figures, and their captions.

Marking Scheme:

40%. Plausibility of the proposed model. The plausibility will be judged against the

findings in [3] and against experiments the manager could attempt; thus your analysis

should be informed by the above. For example, while Table 4.3 of [3] suggests that

obesity and systolic blood pressure do not have a significant effect, the reverse is found in

[3, Figure 5.4]; the latter suggests that appropriate functions of these inputs should enter

the regression (e.g., as a quadratic function, or a categorization).

30%. Correctness of estimation of any model being proposed.

30%. Quality of presentation (clarity, coherence, ease of reading).

7.2 Group Assignment (60%)

We wish to develop a classification (prediction) method of the response (0/1 indicator of heart

disease) based on the inputs. The aim is to minimize the expected loss (per observation,

as in (5.7)) under the following cost structure: correct classification costs nothing; misclassification

of class 0 (true is 0, prediction is 1) costs 1 unit; and mis-classification of class

1 (true is 1, prediction is 0) costs 10 units.

Similar to the analysis seen in lab 4, we consider classifiers defined by a Bernoulli (GLM)

model of the response and a classification threshold t, as in (6.1); and the main aim is to

minimize the expected loss by choice of a classifier. The more extensive the set of models

and thresholds considered, the smaller the loss we can expect. Moreover, a “better” model

(with an appropriate threshold) is more likely to minimize the loss; thus, the model chosen

for the individual assignment seems (a priori) a strong contender.

48

Script sahd.m, Part 2, implements an analysis of the form above, similar to cvsco.m (lab 4).

Specifically, a set of classifiers is developed; the expected (out-of-sample) loss is estimated

via cross-validation (section 5.3, equation (5.10)); and the classifier minimizing the estimated

loss is selected.

A second (subsequent) task is to estimate the expected loss, L say, of the selected classifier.

The CV of the selected classifier (minimum CV across all classifiers considered) is an optimistic

(biased low) estimate of L [3, Section 7.2, page 222]. To obtain an unbiased estimate,

the following is proposed: (a) on the first two thirds of the data, apply cross-validation for

classifier selection; and (b) on the last third of the data, the selected classifier is applied; the

average loss is an unbiased estimate of L. For this task, minor modification of sahd.m (or a

new code) may be necessary.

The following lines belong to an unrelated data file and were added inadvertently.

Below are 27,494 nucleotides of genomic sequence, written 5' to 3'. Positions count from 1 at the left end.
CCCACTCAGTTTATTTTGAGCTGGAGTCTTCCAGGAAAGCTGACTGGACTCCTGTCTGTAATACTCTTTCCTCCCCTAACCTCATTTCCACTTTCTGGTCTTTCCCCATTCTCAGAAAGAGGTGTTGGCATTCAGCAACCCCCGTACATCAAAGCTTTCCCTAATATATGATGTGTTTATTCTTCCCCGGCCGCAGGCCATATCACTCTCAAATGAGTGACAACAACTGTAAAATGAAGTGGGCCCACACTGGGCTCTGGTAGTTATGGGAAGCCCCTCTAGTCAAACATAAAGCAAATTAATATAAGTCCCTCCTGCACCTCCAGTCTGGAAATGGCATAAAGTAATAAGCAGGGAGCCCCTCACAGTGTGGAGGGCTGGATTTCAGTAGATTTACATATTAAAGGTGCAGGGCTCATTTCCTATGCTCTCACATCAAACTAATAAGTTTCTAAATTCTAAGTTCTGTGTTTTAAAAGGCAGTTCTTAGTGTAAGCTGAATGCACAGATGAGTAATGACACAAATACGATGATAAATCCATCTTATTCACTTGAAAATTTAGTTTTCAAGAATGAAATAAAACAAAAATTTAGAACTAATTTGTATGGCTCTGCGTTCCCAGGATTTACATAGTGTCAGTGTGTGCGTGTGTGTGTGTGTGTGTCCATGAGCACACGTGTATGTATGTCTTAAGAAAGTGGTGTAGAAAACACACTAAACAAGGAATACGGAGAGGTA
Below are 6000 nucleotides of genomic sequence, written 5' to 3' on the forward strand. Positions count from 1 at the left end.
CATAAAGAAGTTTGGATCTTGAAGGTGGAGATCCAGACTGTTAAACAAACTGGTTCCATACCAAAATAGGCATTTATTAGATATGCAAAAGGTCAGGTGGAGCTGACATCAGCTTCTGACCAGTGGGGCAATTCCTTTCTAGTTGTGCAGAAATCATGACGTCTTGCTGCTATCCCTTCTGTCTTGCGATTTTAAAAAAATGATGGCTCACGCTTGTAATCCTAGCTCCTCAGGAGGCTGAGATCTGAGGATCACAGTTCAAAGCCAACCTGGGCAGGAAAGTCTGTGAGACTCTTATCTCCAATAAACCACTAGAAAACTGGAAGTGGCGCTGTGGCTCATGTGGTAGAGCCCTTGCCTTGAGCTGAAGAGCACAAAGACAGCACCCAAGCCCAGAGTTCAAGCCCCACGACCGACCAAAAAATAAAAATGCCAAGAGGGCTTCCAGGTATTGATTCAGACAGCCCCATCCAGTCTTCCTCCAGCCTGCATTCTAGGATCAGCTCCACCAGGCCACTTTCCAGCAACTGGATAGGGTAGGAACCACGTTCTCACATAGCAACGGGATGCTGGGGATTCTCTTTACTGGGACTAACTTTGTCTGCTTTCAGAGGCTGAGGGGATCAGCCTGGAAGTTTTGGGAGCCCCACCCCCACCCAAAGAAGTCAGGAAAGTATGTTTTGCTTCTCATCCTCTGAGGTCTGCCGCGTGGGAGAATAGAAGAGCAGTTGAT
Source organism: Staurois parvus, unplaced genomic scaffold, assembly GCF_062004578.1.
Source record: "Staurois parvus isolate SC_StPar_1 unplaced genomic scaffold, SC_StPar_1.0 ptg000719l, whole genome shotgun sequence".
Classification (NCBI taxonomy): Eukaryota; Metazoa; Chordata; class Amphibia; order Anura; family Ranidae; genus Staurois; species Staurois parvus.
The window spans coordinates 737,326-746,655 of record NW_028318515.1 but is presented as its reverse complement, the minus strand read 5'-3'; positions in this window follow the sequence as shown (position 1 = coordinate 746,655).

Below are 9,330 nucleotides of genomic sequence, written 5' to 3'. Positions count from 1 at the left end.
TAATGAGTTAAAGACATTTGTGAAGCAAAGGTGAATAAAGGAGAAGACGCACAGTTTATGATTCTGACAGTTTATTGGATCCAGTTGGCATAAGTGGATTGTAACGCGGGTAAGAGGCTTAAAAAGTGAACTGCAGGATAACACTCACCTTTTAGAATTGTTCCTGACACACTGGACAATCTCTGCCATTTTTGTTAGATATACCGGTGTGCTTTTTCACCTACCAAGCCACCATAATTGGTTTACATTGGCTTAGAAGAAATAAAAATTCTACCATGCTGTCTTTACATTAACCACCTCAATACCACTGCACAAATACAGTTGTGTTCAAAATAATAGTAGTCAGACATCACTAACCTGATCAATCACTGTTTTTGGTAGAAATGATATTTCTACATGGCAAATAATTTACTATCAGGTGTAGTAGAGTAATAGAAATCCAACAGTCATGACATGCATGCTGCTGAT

7.2.1 Deliverables and Marking Scheme

Submit a typed report to the Faculty Office, with the usual cover about academic integrity.

The audience is a hypothetical manager or analyst familiar with our notes, the brief and the

analyzes in [3] cited above.

Discuss results, and analysis as necessary, on the following:

1. State a preferred classifier, with the aim of minimizing the expected loss. In estimating

the loss, leave-one-out cross-validation (Section 5.3) seems preferable (the modest size of

the sample makes this practical).

2. Provide an unbiased estimate of the expected loss L of the selected classifier.

3. Brief explanation of how results were obtained can appear in an appendix. If significant

extensions are made to any codes provided to you during the course (sahd.m or other),

then: (a) submit the code on blackboard (group assignment), and state in the report the

submitting user (e.g., “xy1g09”) (so the code can be matched to the report); and (b)

provide instructions on how the code can be used.

Avoid re-stating the brief or the codes provided. Length: up to 500 words, excluding tables,

figures, and their captions.

Marking Scheme:

50%. Thoroughness of exploration of potential classifiers, and success in minimizing the

expected loss.

20%. Correctness of estimation of the expected loss L of the selected classifier.

30%. Quality of presentation: clarity, coherence, ease of reading.

Group Work

Work in a group of size up to 4. Each group makes a single submission of the deliverables.

Group members are responsible for functioning as a team. A common mark will be given

to the members of a group. In exceptional cases where there is strong evidence of lack of

contribution by a member, a correction may be made. A key requirement for making such a

correction is majority opinion (i.e., 2 or more against 1). To help resolve such cases, keeping

minutes of work meetings may be appropriate.